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Craig Taborn—“Machnia,” from Flaga: John Zorn’s Book of Angels, Volume 27 (2016)

Composed by John Zorn.

Arranged by Tyshawn Sorey, Craig Taborn, Christian McBride, and John Zorn. Produced by John Zorn.

 

Craig Taborn—Piano

Christian McBride—Bass

Tyshawn Sorey—Drums.

 

9.

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Masada String Trio—“Bethor,” from Azazel: John Zorn’s Book of Angels, Volume 2 (2005)

 

Composed by John Zorn.  Conducted by John Zorn. Produced by John Zorn.

 

Mark Feldman—Violin

Erik Friedlander---Cello

Greg Cohen—Bass

 

10.

 

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Banquet of the Spirits—“Briel,” from Caym: John Zorn’s Book of Angels, Volume 17 (2011)

 

Composed by John Zorn. Arranged by Shanir Ezra Blumenkranz. Produced by Shanir Ezra Blumenkranz.

 

Cyro Baptista—Percussion, Vocals

Shanir Ezra Blumenkranz—Oud, Bass, Guimbri, Vocals

Brian Marsella—Piano, Harpsichord, Pump Organ, Vocals

Tim Keiper—Drums, Percussion, Kamel Ngoni, Vocals

 

 

11.

 

 Adramelech_Book_of_Angels_Volume_22.jpg

 

Zion 80—“Kenunit,” from Adramelech: John Zorn’s Book of Angels, Volume 22 (2014)

 

Composed by John Zorn. Arranged by Jon Madof. Conducted by Jon Madof. Produced by Jon Madof.

 

Frank London—Trumpet

Matt Darriau—Alto Saxophone, Kaval, Clarinet

Greg Wall—Tenor Saxophone

Zach Mayer—Baritone Saxophone

Jessica Lurie—Baritone Saxophone, Flute

Jon Madof—Guitar

Yoshie Fruchter—Guitar

Brad Marsella--Keyboards

Shanir Ezra Blumenkranz—Bass

Yuval Lion—Drums

Marlon Sobol—Percussion

 

12.

 

  xaphan.jpg

 

Secret Chiefs 3—“Akramachamarei,” from Xaphan: John Zorn’s Book of Angels, Volume 9 (2008)

 

Composed by John Zorn. Arranged by Trey Spruance. Produced by Trey Spruance.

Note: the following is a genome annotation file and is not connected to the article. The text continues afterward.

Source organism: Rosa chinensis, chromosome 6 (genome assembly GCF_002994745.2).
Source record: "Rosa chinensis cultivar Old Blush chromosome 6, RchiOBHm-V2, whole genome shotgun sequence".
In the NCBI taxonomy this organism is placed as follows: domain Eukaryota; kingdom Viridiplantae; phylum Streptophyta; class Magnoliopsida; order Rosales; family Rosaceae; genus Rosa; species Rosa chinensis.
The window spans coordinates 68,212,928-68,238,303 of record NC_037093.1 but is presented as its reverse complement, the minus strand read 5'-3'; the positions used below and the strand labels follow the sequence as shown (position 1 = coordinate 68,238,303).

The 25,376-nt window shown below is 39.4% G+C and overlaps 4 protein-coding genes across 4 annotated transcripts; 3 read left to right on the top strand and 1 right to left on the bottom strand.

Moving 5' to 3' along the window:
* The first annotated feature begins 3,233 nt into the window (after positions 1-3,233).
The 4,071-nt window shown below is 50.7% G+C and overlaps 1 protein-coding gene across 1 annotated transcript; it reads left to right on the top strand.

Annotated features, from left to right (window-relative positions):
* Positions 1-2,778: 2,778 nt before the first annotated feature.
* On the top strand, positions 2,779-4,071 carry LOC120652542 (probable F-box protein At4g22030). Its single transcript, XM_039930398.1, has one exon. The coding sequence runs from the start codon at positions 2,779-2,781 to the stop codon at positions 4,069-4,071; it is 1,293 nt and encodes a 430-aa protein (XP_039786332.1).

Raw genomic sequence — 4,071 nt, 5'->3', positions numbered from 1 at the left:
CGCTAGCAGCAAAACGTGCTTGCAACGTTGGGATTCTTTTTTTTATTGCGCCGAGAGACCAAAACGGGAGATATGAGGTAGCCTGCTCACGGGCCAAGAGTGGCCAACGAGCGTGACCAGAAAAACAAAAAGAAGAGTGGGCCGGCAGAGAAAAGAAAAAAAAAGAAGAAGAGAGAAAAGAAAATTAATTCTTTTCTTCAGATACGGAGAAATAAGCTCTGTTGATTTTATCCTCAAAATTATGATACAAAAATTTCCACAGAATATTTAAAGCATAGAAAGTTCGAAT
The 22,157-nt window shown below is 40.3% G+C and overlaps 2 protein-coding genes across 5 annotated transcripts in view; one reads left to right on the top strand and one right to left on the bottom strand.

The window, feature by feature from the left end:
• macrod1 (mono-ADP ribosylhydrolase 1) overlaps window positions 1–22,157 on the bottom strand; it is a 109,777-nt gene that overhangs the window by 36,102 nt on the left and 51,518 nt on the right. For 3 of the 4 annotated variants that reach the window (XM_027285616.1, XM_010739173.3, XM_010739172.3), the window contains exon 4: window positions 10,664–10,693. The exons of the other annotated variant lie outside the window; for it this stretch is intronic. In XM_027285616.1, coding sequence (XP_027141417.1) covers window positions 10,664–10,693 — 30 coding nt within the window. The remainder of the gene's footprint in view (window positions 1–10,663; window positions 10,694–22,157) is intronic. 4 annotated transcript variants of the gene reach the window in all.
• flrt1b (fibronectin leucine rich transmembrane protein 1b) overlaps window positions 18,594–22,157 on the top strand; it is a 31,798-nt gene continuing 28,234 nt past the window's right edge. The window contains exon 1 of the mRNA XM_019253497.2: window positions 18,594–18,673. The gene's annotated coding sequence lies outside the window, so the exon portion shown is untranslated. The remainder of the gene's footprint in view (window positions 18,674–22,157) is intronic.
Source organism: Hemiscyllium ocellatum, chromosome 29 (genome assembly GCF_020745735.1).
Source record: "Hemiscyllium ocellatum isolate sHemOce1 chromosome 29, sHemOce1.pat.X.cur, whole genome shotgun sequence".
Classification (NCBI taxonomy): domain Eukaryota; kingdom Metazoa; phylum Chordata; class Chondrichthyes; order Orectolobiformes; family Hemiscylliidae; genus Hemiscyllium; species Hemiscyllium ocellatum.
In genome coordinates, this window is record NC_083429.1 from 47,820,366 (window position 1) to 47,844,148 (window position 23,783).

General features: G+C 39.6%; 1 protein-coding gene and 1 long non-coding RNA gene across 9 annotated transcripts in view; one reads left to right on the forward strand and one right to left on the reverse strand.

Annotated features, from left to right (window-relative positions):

Trey Spruance—Baritone Guitar, Electric Guitar, Autoharp, Piano, Organ, Synthesizer, Bass, Percussion

Jason Schimmel--Guitar

Adam Stacey—Clavinet

Rich Doucette—Sarangi

Monica Schley--Harp

Timb Harris—Violin, Trumpet

Anonymous 13—Viola, Voice

Tim Smolens—Cello, Bass

Shahzad Ismaily—Bass

Ches Smith—Drums, Congas

 

13.

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Eyvind Kang—“Variel,” from Alastor: John Zorn’s Book of Angels, Volume 21 (2014)

 

Composed by John Zorn. Arranged by Eyvind Kang. Produced by Eyvind Kang, Randall Dunn.

 

Cuong Vu—Trumpet

Eyvind Kang—Piano, Electric Bass, Guitar, Janggu, Kacapi, Kamanchen, Korg Synthesizer, Moog Synthesizer, Oud, Percussion, Setar, Sitar, Viola, Violin, Voice

Randall Dunn—Moog Synthesizer, Voice

Hans Teuber—Tenor Saxophone, Clarinet, Flute

Skerik—Tenor Saxophone

Emma Ashbrook—Bassoon

Taina Karr-English Horn, Oboe

Josiah Boothby— French Horn

JungAh Song-Gayageum

Soyeon Park—Geomungo

Maria Scherer Wilson—Cello

William Smith--Cello

Jacob Yackshaw—Bass

Moriah Neils—Bass

Shahzad Ismaily—Bass

Dave Abramson—Drums, Percussion

Tor Dietrichson—Bongos, Congas, Clave, Guiro, Tabla, Triangle

Hidayat Honari—Tar

Hyeonhee Park—Janggu, Kkwaenggwari

Jessika Kenney—Voice

Maya Dunietz—Voice

 

14.

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Medeski Martin & Wood—“Asaliah,” from Zaebos: John Zorn’s Book of Angels, Volume 11 (2008)

 

Composed by John Zorn. Arranged by Medeski Martin & Wood. Produced by

Medeski Martin & Wood.

 

John Medeski—Keyboards

Chris Wood—Bass

Billy Martin--Drums

Edited by Mary6170

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Thank you for turning me on to the Book of Angels series. It is one of many areas of John Zorn's prolific output which I had approached by wondering where to begin. It is interesting to me that Zorn himself does not play on any of these songs. I will have to check out several of these albums further. I had never heard of many of these artists, but now I am going to look for more of their work, including their work outside of Zorn's world.